As a classroom teacher I always saw an almost magical aspect to offering 6 year olds a choice. Even when asking, "Which area of the room do you want to clean up?" usually yielded more motivated cleaners than when I simply assigned areas. When dealing with children who refuse to comply with directions I often give them a choice, "Carpet or chair?" in order to get them to follow the broader instruction of come sit with the group.
I've been doing a lot of thought on school choice lately. I used to be 100% against it. I believed that we need to fix the schools that exist, not allow the parents with resources to find better schools to flee their neighborhood schools, forcing children whose families can't navigate the system to be left behind. I thought school choice only further created a sense of us vs them- parents who cared enough to make the choice and those who did not.
And of course I still think we need to fix all schools and I hate to think of parents fleeing a school leaving behind only those students whose parents don't have the resources or the knowledge to look for other schools.
But after the last couple years I've started to wonder if maybe school choice wouldn't be the worst thing. It seems that we're dealing with more and more frustrated parents- and not just at the Think-Tank. Teachers I know from all over the country are struggling with parents who, although otherwise rational and caring people, are suddenly making unreasonable demands on their schools.
I love working with parents. I love meeting with parents and I welcome feedback-positive or negative- on how things are going. I am more than happy to listen to concerns about how things are going in my classroom and discuss ways we could make it better.
What I find has been happening lately- and again, not just to teachers at my school but teachers I know all over- is that parents don't want a discussion about what's best for their child. They don't want to express concerns and listen to how we plan to improve the situation. They want to dictate what happens inside the classroom. Despite teachers and principals explaining current research, best practice, and showing data that clearly shows a method is teaching the child to read, a few parents refuse to be open to suggestions from the school. In these parents' minds it seems to have become the school vs the parent and no matter what the school says or does it is not going to change the parent's mind.
Most parents are not like this, of course, and again, as educators we usually love interacting with parents. Even when we're being challenged we can come out of the situation creating a better education for the child. Every parent should advocate for their child.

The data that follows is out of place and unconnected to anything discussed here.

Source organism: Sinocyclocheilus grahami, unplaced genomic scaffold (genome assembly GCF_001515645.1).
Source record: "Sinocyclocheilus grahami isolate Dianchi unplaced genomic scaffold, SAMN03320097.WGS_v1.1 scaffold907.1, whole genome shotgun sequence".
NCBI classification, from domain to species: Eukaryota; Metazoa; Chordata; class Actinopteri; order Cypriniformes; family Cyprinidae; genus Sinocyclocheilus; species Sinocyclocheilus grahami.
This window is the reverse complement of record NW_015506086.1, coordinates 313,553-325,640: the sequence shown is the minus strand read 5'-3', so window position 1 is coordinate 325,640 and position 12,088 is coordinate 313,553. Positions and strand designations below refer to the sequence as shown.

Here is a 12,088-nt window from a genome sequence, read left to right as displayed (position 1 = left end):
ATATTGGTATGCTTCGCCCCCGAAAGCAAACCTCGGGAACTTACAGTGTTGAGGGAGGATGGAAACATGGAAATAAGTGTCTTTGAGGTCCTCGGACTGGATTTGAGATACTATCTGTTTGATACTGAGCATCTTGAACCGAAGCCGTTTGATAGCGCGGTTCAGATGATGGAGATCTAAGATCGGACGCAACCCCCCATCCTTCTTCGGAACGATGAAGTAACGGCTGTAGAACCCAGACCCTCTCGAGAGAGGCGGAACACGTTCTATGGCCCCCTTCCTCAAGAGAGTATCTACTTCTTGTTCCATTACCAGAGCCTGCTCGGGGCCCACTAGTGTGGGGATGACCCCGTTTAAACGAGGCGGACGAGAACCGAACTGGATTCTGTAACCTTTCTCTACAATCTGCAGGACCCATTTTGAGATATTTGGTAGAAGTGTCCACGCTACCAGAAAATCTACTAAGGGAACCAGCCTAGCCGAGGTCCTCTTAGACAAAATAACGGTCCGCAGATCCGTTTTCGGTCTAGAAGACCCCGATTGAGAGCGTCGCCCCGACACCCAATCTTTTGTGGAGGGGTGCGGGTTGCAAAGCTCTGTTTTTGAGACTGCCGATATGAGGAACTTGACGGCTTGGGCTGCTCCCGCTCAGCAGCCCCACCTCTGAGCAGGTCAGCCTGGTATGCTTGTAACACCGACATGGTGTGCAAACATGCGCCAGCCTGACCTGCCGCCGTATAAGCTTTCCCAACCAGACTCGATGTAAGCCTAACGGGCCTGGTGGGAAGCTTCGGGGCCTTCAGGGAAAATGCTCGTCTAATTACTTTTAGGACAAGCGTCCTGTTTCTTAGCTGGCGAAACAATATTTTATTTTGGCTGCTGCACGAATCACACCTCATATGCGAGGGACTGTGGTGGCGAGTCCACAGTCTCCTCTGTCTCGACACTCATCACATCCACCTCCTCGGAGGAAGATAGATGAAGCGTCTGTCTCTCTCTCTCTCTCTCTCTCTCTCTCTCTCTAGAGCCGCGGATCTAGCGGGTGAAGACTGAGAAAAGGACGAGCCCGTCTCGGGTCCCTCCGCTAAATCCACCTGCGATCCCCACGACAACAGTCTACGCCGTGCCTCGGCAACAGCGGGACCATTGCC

But a few parents walk into the building already assuming that everything we do or say is wrong without listening or being open to a discussion.
It's for those parents that I wonder if school choice would create a better situation. Not that it would mean that the parents could just leave, but I think the mere concept of choice would improve the situation. Listening to those parents I think that what they are really saying is that they feel powerless. This is their child, their baby. The Mama Bear instinct we all have kicks into high gear and they want to guarantee that they are doing everything in their power for their child who currently spends a significant amount of time away from them. So they stand up and speak out for their child. As they should- as long as it is a discussion where both parties are open to feedback.
I can't help but wonder if these parents had a choice in where to send their children- if they had actively chosen where to send their little ones- would they be more willing to listen to teachers? Would there be more respect for teachers and administrators if these were the teachers/administrators that came with their choice. Would more reasonable conversations and discussions occur since the parents were feeling as though they'd already had a say in the conversation when they originally made the choice?
I have no idea, as I have never worked at a school where parents were able to choose. I can't help but wonder though, if the mere power of choice would create a more friendly teacher/parent relationship.
And since we can't magically create school choice what can we do with parents who feel they are "stuck" in our schools? How can we give them the right amount of choice and voice in our classrooms so that we are able to have conversations around what is best for their child?